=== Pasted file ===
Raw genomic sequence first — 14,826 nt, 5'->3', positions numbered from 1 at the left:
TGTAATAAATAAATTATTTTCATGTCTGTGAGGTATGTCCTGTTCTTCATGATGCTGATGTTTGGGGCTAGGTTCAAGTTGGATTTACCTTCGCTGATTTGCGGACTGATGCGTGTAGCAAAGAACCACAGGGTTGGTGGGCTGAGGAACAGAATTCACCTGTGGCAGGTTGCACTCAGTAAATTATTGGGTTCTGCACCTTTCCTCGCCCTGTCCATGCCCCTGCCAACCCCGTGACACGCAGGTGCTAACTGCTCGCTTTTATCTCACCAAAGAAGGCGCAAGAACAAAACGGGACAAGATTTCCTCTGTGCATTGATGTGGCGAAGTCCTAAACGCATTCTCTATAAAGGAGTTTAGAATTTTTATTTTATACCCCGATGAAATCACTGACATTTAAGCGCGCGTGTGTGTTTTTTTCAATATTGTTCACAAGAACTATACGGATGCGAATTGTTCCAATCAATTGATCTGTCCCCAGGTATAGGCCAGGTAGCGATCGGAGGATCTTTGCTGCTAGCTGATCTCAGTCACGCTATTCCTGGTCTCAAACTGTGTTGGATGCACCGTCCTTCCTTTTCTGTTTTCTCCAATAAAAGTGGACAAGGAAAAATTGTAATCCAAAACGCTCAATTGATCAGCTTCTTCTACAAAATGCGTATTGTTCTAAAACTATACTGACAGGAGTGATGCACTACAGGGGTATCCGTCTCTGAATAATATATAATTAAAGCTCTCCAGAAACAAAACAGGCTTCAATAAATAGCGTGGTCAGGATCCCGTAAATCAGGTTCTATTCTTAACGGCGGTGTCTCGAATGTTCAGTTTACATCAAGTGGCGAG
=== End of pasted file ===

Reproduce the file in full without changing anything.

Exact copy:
Raw genomic sequence first — 14,826 nt, 5'->3', positions numbered from 1 at the left:
TGTAATAAATAAATTATTTTCATGTCTGTGAGGTATGTCCTGTTCTTCATGATGCTGATGTTTGGGGCTAGGTTCAAGTTGGATTTACCTTCGCTGATTTGCGGACTGATGCGTGTAGCAAAGAACCACAGGGTTGGTGGGCTGAGGAACAGAATTCACCTGTGGCAGGTTGCACTCAGTAAATTATTGGGTTCTGCACCTTTCCTCGCCCTGTCCATGCCCCTGCCAACCCCGTGACACGCAGGTGCTAACTGCTCGCTTTTATCTCACCAAAGAAGGCGCAAGAACAAAACGGGACAAGATTTCCTCTGTGCATTGATGTGGCGAAGTCCTAAACGCATTCTCTATAAAGGAGTTTAGAATTTTTATTTTATACCCCGATGAAATCACTGACATTTAAGCGCGCGTGTGTGTTTTTTTCAATATTGTTCACAAGAACTATACGGATGCGAATTGTTCCAATCAATTGATCTGTCCCCAGGTATAGGCCAGGTAGCGATCGGAGGATCTTTGCTGCTAGCTGATCTCAGTCACGCTATTCCTGGTCTCAAACTGTGTTGGATGCACCGTCCTTCCTTTTCTGTTTTCTCCAATAAAAGTGGACAAGGAAAAATTGTAATCCAAAACGCTCAATTGATCAGCTTCTTCTACAAAATGCGTATTGTTCTAAAACTATACTGACAGGAGTGATGCACTACAGGGGTATCCGTCTCTGAATAATATATAATTAAAGCTCTCCAGAAACAAAACAGGCTTCAATAAATAGCGTGGTCAGGATCCCGTAAATCAGGTTCTATTCTTAACGGCGGTGTCTCGAATGTTCAGTTTACATCAAGTGGCGAG